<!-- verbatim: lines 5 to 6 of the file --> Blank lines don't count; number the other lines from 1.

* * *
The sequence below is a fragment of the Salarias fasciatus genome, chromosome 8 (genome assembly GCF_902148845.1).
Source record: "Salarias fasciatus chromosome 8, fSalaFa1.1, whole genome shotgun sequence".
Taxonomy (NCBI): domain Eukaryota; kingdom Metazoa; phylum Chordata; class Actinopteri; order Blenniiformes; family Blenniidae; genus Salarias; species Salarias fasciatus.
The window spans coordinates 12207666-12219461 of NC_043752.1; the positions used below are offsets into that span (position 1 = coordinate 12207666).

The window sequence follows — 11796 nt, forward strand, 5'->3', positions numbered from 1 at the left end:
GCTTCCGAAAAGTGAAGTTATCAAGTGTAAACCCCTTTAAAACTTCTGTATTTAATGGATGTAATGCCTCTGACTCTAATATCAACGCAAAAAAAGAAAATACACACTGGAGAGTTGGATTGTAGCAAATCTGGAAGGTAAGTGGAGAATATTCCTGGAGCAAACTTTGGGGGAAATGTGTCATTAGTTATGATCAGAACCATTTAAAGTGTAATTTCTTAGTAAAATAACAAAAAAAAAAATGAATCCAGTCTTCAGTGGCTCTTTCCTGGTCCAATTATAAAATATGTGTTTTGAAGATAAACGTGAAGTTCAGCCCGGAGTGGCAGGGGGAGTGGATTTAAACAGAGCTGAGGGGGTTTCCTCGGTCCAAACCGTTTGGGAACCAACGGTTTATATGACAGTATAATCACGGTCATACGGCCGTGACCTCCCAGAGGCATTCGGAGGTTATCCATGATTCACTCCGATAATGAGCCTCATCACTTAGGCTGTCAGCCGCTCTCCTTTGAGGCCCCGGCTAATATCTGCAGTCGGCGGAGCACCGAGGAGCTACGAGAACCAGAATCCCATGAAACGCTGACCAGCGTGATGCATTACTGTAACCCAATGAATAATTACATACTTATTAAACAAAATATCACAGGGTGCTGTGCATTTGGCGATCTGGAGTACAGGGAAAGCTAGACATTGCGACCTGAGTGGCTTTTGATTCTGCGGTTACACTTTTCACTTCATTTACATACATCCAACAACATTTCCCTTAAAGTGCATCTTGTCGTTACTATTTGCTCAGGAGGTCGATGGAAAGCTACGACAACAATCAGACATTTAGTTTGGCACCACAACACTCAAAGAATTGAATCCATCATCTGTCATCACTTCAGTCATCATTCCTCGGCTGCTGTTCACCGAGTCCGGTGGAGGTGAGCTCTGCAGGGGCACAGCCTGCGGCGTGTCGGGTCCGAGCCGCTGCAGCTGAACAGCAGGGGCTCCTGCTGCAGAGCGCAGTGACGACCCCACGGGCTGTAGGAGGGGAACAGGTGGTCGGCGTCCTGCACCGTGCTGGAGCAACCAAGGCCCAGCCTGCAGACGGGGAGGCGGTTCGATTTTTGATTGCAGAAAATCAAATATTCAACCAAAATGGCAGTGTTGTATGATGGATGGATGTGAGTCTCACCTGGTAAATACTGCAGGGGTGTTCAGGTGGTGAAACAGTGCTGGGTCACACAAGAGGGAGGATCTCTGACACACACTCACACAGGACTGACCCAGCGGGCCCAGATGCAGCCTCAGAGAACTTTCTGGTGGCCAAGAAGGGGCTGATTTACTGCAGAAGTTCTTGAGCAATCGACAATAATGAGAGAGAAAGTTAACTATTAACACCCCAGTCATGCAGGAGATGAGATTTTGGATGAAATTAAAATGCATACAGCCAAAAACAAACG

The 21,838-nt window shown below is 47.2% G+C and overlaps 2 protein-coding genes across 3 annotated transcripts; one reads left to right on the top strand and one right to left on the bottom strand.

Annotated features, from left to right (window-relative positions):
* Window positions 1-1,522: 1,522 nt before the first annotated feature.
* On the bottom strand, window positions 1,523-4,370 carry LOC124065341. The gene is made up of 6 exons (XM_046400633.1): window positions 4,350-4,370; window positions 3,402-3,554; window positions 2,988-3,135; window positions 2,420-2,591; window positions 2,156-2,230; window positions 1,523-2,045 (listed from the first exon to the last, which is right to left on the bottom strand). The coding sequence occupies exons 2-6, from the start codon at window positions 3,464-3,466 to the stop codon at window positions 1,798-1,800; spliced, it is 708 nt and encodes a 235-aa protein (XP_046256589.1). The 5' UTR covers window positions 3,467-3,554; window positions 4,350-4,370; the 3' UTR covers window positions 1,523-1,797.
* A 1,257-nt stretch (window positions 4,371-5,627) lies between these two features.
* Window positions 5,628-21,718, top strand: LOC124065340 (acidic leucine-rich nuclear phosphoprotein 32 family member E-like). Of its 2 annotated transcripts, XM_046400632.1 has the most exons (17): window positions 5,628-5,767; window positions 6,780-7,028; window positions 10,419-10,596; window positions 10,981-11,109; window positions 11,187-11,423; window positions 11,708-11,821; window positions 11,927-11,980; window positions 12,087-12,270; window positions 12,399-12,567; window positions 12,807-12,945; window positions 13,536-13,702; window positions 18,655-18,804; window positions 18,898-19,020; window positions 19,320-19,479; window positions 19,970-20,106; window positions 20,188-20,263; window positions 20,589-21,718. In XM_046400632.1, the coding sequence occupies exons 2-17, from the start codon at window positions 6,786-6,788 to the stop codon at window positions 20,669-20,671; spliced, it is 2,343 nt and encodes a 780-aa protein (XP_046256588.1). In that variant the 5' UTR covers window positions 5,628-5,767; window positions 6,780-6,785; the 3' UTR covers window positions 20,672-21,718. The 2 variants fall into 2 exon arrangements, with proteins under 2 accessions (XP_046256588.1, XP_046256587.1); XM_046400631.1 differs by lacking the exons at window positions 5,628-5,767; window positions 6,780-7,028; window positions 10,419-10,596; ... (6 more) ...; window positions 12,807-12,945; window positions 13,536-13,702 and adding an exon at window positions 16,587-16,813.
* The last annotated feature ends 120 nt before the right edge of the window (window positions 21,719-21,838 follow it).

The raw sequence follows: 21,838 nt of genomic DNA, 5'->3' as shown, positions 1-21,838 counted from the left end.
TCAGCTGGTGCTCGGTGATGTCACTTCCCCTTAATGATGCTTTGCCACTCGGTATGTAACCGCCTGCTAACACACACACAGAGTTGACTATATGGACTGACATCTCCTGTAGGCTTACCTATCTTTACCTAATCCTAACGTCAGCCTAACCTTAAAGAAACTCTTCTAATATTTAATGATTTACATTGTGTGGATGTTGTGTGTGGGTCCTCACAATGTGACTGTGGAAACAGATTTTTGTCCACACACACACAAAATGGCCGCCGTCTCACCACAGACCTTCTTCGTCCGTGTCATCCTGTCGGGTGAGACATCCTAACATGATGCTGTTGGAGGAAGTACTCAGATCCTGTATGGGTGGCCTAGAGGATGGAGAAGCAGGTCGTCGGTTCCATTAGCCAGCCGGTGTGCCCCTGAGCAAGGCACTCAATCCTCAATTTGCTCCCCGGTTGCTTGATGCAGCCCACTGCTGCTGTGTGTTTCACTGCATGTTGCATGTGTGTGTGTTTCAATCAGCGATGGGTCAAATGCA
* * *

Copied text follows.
The window sequence follows — 11796 nt, forward strand, 5'->3', positions numbered from 1 at the left end:
GCTTCCGAAAAGTGAAGTTATCAAGTGTAAACCCCTTTAAAACTTCTGTATTTAATGGATGTAATGCCTCTGACTCTAATATCAACGCAAAAAAAGAAAATACACACTGGAGAGTTGGATTGTAGCAAATCTGGAAGGTAAGTGGAGAATATTCCTGGAGCAAACTTTGGGGGAAATGTGTCATTAGTTATGATCAGAACCATTTAAAGTGTAATTTCTTAGTAAAATAACAAAAAAAAAAATGAATCCAGTCTTCAGTGGCTCTTTCCTGGTCCAATTATAAAATATGTGTTTTGAAGATAAACGTGAAGTTCAGCCCGGAGTGGCAGGGGGAGTGGATTTAAACAGAGCTGAGGGGGTTTCCTCGGTCCAAACCGTTTGGGAACCAACGGTTTATATGACAGTATAATCACGGTCATACGGCCGTGACCTCCCAGAGGCATTCGGAGGTTATCCATGATTCACTCCGATAATGAGCCTCATCACTTAGGCTGTCAGCCGCTCTCCTTTGAGGCCCCGGCTAATATCTGCAGTCGGCGGAGCACCGAGGAGCTACGAGAACCAGAATCCCATGAAACGCTGACCAGCGTGATGCATTACTGTAACCCAATGAATAATTACATACTTATTAAACAAAATATCACAGGGTGCTGTGCATTTGGCGATCTGGAGTACAGGGAAAGCTAGACATTGCGACCTGAGTGGCTTTTGATTCTGCGGTTACACTTTTCACTTCATTTACATACATCCAACAACATTTCCCTTAAAGTGCATCTTGTCGTTACTATTTGCTCAGGAGGTCGATGGAAAGCTACGACAACAATCAGACATTTAGTTTGGCACCACAACACTCAAAGAATTGAATCCATCATCTGTCATCACTTCAGTCATCATTCCTCGGCTGCTGTTCACCGAGTCCGGTGGAGGTGAGCTCTGCAGGGGCACAGCCTGCGGCGTGTCGGGTCCGAGCCGCTGCAGCTGAACAGCAGGGGCTCCTGCTGCAGAGCGCAGTGACGACCCCACGGGCTGTAGGAGGGGAACAGGTGGTCGGCGTCCTGCACCGTGCTGGAGCAACCAAGGCCCAGCCTGCAGACGGGGAGGCGGTTCGATTTTTGATTGCAGAAAATCAAATATTCAACCAAAATGGCAGTGTTGTATGATGGATGGATGTGAGTCTCACCTGGTAAATACTGCAGGGGTGTTCAGGTGGTGAAACAGTGCTGGGTCACACAAGAGGGAGGATCTCTGACACACACTCACACAGGACTGACCCAGCGGGCCCAGATGCAGCCTCAGAGAACTTTCTGGTGGCCAAGAAGGGGCTGATTTACTGCAGAAGTTCTTGAGCAATCGACAATAATGAGAGAGAAAGTTAACTATTAACACCCCAGTCATGCAGGAGATGAGATTTTGGATGAAATTAAAATGCATACAGCCAAAAACAAACG